The Punch , not to be confused with its Nigerian namesake , is a News Corp website. Its editor David Penberthy says:
The Punch is a new opinion website aimed at every Australian with a love of ideas, discussion and debate.
It’s not a fancy, la-di-dah site aimed at people with three university degrees, nor is it a site for yobbos who want to engage in mindless abuse.
It’s a place for spirited, sleeves-up, energetic, engaging commentary, written by people who enjoy writing, for people who enjoy reading.
As today’s spread of topics illustrates, The Punch is just as happy covering politics as it is covering TV, crime, music, social trends, sport, business, economics, food and fashion. Every day it will present diverse opinions from its own small team, and a rolling roster of almost 100 outside contributors, to give you real-time commentary and analysis of news and current affairs. Many of their names are published below; you will see them and others roll out over the coming fortnight.SBS TWO (upper case) on channel 33 is the former SBS World News with some additional news, drama, documentary and (we are promised) sport content in the evenings. My EPG still confusingly lists "SBS 2" which is in fact, with channels 31, 34 and 350, an alternative SBS 1 (or ONE) : I hope the rebadging is completed soon though will visit the channel more often than I did in its previous iteration.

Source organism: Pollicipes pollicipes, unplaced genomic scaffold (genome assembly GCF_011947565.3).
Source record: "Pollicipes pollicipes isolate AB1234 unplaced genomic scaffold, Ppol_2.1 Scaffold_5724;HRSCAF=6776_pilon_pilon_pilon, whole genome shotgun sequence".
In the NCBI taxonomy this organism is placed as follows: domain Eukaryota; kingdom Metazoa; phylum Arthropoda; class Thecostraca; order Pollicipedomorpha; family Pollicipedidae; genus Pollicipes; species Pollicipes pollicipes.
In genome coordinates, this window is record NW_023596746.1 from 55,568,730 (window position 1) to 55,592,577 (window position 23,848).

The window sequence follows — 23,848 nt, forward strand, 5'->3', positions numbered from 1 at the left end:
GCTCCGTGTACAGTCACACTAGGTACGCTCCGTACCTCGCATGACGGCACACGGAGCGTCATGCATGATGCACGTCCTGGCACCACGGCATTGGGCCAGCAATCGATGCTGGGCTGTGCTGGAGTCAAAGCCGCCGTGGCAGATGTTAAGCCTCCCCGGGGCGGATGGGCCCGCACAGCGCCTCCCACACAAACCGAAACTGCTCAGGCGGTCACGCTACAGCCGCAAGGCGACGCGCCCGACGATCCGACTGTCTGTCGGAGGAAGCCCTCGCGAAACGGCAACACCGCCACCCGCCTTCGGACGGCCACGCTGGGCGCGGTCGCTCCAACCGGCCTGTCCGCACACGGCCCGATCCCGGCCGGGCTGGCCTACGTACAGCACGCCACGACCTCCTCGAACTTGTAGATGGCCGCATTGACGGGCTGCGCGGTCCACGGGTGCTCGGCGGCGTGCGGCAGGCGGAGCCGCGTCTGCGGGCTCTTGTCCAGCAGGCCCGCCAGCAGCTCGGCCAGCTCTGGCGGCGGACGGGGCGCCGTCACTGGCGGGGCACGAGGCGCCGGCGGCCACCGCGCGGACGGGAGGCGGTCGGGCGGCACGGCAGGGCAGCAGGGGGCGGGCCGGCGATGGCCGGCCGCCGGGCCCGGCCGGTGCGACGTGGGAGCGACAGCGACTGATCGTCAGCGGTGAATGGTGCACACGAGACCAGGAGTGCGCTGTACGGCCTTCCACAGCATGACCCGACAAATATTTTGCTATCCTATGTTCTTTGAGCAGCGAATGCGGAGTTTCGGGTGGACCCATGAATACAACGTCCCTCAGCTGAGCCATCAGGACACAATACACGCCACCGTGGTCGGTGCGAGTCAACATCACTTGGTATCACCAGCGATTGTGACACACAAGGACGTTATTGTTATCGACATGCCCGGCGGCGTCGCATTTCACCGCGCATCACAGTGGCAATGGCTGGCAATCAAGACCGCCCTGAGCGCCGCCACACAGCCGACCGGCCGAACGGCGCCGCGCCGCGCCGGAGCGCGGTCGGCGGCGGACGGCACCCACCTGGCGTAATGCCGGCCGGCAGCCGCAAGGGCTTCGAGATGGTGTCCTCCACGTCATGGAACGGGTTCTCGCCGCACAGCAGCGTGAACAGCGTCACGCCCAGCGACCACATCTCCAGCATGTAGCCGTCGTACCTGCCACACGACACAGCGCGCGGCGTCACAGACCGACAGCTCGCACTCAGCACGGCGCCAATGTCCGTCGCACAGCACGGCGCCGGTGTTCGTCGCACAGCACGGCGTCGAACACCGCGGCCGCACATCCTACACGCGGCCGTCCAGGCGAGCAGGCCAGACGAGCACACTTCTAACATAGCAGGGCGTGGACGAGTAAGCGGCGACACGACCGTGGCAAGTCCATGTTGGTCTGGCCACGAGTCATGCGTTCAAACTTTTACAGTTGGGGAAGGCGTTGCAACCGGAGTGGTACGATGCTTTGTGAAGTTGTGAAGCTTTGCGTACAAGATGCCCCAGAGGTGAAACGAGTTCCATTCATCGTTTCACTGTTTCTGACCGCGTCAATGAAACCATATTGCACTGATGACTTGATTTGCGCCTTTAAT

Several other media related stories are also worth a mention (and perhaps a post another time).
Foremost among them is Mr Murdoch's affirmation of the subscription model for online newspaper content , rather than the iTunes pay per item model which he lauded in his Boyer Lectures last year:
Rupert Murdoch has reaffirmed subscriptions, rather than pay-per-view, as his preferred future business model for online newspapers.
In an interview on the Fox Business Network, Mr Murdoch predicted newspapers would be completely digital within the next two or three years, and widely consumed on a mobile electronic device, updated every hour or two.
The chairman and chief executive of News Corporation, which owns The Weekend Australian, said newspapers would have to stop giving most of their content away online.
His comments came as two dozen or so top American newspaper executives met in Chicago this week to discuss possible online business models and the future of the troubled industry.
"There's a case that newspapers rushing on to the web to try and get a bigger audience and get more attention for themselves have damaged themselves," Mr Murdoch told Fox. "Now they're going to have to pull back from that and say, 'Hey, we're going to charge for this'."
He said one-off charges to read individual newspaper articles was not the way forward.
"I believe newspapers will be selling subscriptions on the web," Mr Murdoch said. "A (newspaper) website will be vastly improved, much more in them and you'll pay for them."
Even the sleeves up Mr Penberthy echoes the great man's voice: "If we ever did decide to charge a subscription, the fee would be reasonable, and would involve offering additional premium content, rather than blocking readers from accessing the existing site."
And another thing: The Australian's Media section reports another round in the ABC v Sky TV News war. Won't say much now except that IMO Sky has won more battles/ skirmishes than I'd have thought. More later.